Article Text

Methods used to conduct and report Bayesian mixed treatment comparisons published in the medical literature: a systematic review
  1. Diana M Sobieraj1,
  2. Joseph C Cappelleri2,
  3. William L Baker1,
  4. Olivia J Phung1,
  5. C Michael White1,
  6. Craig I Coleman1
  1. 1University of Connecticut/Hartford Hospital Evidence-based Practice Center, Hartford, Connecticut, USA
  2. 2Department of Biostatistics, Pfizer, Groton, Connecticut, USA
  1. Correspondence to Dr Craig I Coleman; ccolema{at}


Objectives To identify published closed-loop Bayesian mixed treatment comparisons (MTCs) and to summarise characteristics regarding their conduct and reporting.

Design Systematic review.

Methods We searched multiple bibliographic databases (January 2006–31 July 2011) for full-text, English language publications of Bayesian MTCs comparing the effectiveness or safety of ≥3 interventions based on randomised controlled trials and having at least one closed loop. Methodological and reporting characteristics of MTCs were extracted in duplicate and summarised descriptively.

Results We identified 34 Bayesian MTCs spanning 13 clinical areas. Publication of MTCs increased over the 5-year period; with 76.5% published during or after 2009. MTCs included a mean (±SD) of 35.9±30.1 trials (n=33 459±71 233 participants) and 8.5±4.3 interventions (85.7% pharmacological). Non-informative and informative prior distributions were reported to be used in 44.1% and 8.8% of MTCs, respectively, with the remainder failing to specify the prior used. A random-effects model was used to analyse the networks of trials in 58.5% of MTCs, all using WinBUGS; however, code was infrequently provided (20.6%). More than two-thirds of MTCs (76.5%) also conducted traditional meta-analysis. Methods used to evaluate convergence, heterogeneity and inconsistency were infrequently reported, but from those providing detail, methods appeared varied. MTCs most often used a binary effect measure (85.3%) and ranking of interventions based on probability was common (61.8%), although rarely displayed in a figure (8.8% of MTCs). MTCs were published in 24 different journals with a mean impact factor of 9.20±8.71. While 70.8% of journals imposed limits on word counts and 45.8% limits on the number of tables/figures, online supplements/appendices were allowed in 79.2% of journals. Publication of closed-loop Bayesian MTCs is increasing in frequency, but details regarding their methodology are often poorly described. Efforts in clarifying the appropriate methods and reporting of Bayesian MTCs should be of priority.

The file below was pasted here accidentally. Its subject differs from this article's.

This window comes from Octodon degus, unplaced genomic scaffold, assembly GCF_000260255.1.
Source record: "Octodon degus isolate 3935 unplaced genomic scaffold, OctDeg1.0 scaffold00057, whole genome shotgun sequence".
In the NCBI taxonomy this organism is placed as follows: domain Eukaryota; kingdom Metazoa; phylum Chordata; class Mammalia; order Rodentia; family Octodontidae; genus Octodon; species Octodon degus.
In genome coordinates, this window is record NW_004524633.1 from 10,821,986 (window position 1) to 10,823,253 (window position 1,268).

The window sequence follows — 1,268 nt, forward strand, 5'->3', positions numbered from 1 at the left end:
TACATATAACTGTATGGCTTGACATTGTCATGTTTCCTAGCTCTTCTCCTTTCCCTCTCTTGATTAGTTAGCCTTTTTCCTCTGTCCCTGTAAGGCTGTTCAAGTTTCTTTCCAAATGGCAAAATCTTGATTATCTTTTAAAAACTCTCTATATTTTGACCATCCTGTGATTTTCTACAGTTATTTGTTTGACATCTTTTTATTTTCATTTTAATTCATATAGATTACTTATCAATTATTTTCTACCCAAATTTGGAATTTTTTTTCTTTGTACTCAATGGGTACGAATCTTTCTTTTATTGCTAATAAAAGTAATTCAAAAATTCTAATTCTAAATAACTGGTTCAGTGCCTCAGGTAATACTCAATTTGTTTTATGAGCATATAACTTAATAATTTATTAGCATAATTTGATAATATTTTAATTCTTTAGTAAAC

• Statistics & Research Methods
  • mixed treatment comparison
  • network meta-analysis

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